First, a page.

Turner to be named chair of the Queens County GOP
by Shane Miller
Mar 09, 2015 | 13955 views | 0 0 comments | 191 191 recommendations | email to a friend | print
Former Congressman Bob Turner gives an interview in the wake of Hurricane Sandy. He has been tapped to head the Queens County GOP
Former Congressman Bob Turner gives an interview in the wake of Hurricane Sandy. He has been tapped to head the Queens County GOP
After nearly 20 years of two factions fighting for control of leadership positions in the Queens County Republican Party, there is finally a compromise.

Former congressman Bob Turner will be named chairman of the Queens GOP this week. It is expected to become official during an Executive Committee meeting of the party in Forest Hills this week, which state chairman Ed Cox will attend.

Turner will serve as chairman until September, when the party will hold its official reorganization meeting. At that time, the party will vote on its chairman.

“It's exciting,” said party Executive Director Pierre Alcantara. “We can finally move forward and do what we are supposed to do as far as building the party in Queens. We have some races we are eying in the 2016-2017 election cycle.”

In an interview, Turner said that he was looking forward to healing the divisiveness that has plagued the party and getting down to the business of politics.

“We have a chance to get everyone together and work on the things that are important to the party, such as registering new members and selecting candidates,” he said. “We have a lot of good people who have put their differences aside. It's a very positive attitude.”

Both Turner and former vice chairman Robert Beltrani filed certificates naming themselves the duly-elected chairman of the party in the wake of former chairman Phil Ragusa’s death in June of 2014 after both factions held their own, separate elections.

Neither the state nor the city Board of Elections has ruled on the dispute, other than to say that both certificates appear to conform to election laws and are valid. Additionally, the Credentials Committee of the party made no decision on the matter at the GOP’s 2014 State Convention.

Last month, approximately two-thirds of the state committee members - or district leaders as they are commonly known – from both factions signed a letter that was sent to Cox urging him to appoint Turner as chairman for the good of the party.

“After much discussion among ourselves over the past several months, we are now united in our belief that Congressman Turner is the person best suited to unify the disparate factions within the Queens County Republican Party,” read a copy of the letter obtained by this paper.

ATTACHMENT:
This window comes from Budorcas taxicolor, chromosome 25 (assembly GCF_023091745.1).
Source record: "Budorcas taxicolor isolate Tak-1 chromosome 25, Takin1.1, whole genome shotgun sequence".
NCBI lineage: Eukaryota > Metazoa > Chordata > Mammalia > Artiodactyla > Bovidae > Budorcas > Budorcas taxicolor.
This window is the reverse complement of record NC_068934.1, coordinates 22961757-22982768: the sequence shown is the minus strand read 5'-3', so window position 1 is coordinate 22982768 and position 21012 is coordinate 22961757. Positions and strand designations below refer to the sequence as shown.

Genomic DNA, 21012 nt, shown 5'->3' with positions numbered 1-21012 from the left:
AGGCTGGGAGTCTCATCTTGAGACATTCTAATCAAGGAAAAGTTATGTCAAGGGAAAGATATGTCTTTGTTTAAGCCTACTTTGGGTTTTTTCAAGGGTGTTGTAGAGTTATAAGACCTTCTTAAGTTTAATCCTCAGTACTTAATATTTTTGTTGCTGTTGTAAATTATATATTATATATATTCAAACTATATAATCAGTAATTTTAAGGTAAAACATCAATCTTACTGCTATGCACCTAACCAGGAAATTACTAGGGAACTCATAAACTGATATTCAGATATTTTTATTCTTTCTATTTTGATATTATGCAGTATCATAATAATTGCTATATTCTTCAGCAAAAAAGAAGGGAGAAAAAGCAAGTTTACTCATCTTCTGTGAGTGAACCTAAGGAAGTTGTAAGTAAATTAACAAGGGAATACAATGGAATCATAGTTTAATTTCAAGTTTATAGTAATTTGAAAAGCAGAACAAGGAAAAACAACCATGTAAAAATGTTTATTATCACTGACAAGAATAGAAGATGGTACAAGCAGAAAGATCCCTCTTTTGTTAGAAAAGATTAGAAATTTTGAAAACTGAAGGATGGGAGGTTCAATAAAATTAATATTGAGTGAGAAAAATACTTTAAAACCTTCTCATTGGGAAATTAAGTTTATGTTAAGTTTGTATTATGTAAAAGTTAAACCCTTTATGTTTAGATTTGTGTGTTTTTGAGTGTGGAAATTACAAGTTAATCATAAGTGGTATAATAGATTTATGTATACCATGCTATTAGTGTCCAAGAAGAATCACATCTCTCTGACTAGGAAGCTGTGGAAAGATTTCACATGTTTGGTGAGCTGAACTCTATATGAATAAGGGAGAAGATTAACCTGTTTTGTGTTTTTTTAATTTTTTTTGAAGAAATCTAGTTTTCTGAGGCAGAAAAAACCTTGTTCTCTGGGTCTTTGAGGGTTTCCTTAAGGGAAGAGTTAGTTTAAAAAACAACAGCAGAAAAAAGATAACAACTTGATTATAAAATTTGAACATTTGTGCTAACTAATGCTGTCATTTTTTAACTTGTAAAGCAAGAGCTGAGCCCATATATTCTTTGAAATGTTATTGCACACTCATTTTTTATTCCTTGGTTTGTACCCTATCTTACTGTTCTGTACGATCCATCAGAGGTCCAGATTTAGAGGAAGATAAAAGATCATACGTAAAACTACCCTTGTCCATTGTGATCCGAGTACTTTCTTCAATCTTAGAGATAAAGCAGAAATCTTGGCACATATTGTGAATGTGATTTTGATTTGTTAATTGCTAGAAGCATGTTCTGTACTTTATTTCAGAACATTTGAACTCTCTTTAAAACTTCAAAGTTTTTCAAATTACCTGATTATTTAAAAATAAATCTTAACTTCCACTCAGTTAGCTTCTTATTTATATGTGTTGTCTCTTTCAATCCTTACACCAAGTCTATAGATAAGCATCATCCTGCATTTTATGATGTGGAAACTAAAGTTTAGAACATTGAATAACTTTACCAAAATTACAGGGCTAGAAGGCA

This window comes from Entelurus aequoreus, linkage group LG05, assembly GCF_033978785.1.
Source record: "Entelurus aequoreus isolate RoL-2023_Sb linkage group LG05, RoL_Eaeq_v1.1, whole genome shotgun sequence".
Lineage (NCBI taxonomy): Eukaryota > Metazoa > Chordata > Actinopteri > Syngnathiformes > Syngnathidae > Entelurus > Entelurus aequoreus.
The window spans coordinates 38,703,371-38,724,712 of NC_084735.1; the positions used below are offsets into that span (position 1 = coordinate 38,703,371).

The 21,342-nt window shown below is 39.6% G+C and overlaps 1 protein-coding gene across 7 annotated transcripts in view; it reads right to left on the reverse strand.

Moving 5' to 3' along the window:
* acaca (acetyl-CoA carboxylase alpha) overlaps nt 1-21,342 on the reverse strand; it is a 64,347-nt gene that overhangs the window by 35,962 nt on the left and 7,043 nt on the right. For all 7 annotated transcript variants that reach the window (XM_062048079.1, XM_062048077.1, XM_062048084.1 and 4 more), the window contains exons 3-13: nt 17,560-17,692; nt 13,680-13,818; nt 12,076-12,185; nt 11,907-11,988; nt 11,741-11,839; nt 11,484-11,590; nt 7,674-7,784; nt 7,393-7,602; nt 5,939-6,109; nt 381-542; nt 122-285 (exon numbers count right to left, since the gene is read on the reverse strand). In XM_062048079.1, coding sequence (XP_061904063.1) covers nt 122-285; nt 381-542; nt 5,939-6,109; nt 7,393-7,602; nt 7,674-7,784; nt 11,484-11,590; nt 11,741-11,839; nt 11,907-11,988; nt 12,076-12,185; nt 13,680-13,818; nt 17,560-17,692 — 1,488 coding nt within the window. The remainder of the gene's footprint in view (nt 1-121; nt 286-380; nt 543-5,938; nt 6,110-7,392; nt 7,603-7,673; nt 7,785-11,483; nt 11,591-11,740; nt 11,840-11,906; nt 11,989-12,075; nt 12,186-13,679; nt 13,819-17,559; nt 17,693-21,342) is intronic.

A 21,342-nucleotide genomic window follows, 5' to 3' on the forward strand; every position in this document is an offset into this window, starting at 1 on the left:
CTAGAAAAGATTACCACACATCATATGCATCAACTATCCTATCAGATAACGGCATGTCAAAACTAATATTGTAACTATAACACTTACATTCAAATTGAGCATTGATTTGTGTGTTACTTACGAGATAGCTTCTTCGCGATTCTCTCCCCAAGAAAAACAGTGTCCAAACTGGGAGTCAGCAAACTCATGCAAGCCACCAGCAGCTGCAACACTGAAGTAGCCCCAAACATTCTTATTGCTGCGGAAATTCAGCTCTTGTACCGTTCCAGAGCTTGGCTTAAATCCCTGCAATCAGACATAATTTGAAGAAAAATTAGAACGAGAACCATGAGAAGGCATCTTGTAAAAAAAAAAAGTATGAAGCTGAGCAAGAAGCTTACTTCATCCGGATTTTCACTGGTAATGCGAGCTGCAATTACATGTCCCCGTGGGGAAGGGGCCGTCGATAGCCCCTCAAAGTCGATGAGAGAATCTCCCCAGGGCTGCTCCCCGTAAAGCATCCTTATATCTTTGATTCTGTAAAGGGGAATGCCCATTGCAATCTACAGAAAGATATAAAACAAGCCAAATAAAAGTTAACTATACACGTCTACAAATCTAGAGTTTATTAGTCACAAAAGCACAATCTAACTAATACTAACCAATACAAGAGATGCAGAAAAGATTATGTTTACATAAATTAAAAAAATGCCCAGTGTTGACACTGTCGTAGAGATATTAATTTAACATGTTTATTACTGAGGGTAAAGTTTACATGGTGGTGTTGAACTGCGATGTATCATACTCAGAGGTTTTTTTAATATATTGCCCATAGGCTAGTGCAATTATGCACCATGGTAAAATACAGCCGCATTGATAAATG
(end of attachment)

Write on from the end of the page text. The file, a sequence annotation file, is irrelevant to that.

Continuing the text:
In addition to the political stability of the party, its financial stability has also been a concern as of late. It recently closed its longtime headquarters on Francis Lewis Boulevard in Bayside.

One party insider explained the location also served as the accounting office of Ragusa, and the party lost the lease after he died last summer and were looking for a new space. However, another member of the party said the county lost its headquarters because it couldn't pay the rent.

This feud has split the Queens GOP for nearly two decades, and Alcantara, who is 31 years old, said many Republicans from his generation have never experienced a fully unified party.

“Some of the younger members of the Queens Republican Party, we inherited this feud,” he said. “It has hurt a lot of good people on both sides, and some of those good people have just walked away. It's time for this to end.”

One of those longtime members is Bart Haggerty. He said members of the party finally realized they could never achieve their political goals if party loyalists couldn’t put aside their personal differences.

“We can’t keep doing the same thing and getting the same results,” he said. “People came to the conclusion that this was a way forward for the party. This was no longer working for any of us.”

Haggerty, who always supported Turner’s claim to the chairmanship, said he is the right person for the job.

“Bob Turner is a man of integrity with nothing to gain from this,” he said. “He had a career, he served in Congress. I think it’s very telling about his dedication to the party that he even wants to do this.”

Turner spent his professional life as a television media executive, and made his first foray into the public sector when he ran against incumbent Congressman Anthony Weiner in 2010. Considered a longshot candidate, Turner lost but received a respectable 39 percent of the vote.

Less than a year later, Weiner was forced to resign from office over a sexting scandal, and Turner ran against former councilman and current assemblyman David Weprin in a special election. This time he was victorious.

Unfortunately for Turner, in 2012 the district was eliminated in redistricting resulting from the 2010 Census.

Haggerty said Turner has a track record of raising money and winning elections.

“I think the goal of any party is to get people elected to office, and if you aren’t doing that something is wrong,” Haggerty said. “Bob Turner understands that."

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